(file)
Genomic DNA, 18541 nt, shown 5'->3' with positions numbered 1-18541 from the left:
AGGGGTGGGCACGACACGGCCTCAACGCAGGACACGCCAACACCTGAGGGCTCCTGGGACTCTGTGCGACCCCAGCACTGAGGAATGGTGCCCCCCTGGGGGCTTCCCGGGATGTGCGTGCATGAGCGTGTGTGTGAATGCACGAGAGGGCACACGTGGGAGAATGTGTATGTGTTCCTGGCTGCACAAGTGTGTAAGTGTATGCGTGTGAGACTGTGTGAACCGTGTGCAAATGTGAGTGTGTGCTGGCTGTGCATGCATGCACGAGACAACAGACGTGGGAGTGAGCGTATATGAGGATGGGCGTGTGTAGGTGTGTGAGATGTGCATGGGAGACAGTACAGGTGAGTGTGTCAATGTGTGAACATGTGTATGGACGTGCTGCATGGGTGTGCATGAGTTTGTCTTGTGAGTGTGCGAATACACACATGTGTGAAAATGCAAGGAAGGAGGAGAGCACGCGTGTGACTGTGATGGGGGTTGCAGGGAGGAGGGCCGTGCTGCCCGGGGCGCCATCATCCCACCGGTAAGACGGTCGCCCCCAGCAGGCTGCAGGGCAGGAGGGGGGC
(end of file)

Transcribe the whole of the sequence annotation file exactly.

Genomic DNA, 18541 nt, shown 5'->3' with positions numbered 1-18541 from the left:
AGGGGTGGGCACGACACGGCCTCAACGCAGGACACGCCAACACCTGAGGGCTCCTGGGACTCTGTGCGACCCCAGCACTGAGGAATGGTGCCCCCCTGGGGGCTTCCCGGGATGTGCGTGCATGAGCGTGTGTGTGAATGCACGAGAGGGCACACGTGGGAGAATGTGTATGTGTTCCTGGCTGCACAAGTGTGTAAGTGTATGCGTGTGAGACTGTGTGAACCGTGTGCAAATGTGAGTGTGTGCTGGCTGTGCATGCATGCACGAGACAACAGACGTGGGAGTGAGCGTATATGAGGATGGGCGTGTGTAGGTGTGTGAGATGTGCATGGGAGACAGTACAGGTGAGTGTGTCAATGTGTGAACATGTGTATGGACGTGCTGCATGGGTGTGCATGAGTTTGTCTTGTGAGTGTGCGAATACACACATGTGTGAAAATGCAAGGAAGGAGGAGAGCACGCGTGTGACTGTGATGGGGGTTGCAGGGAGGAGGGCCGTGCTGCCCGGGGCGCCATCATCCCACCGGTAAGACGGTCGCCCCCAGCAGGCTGCAGGGCAGGAGGGGGGC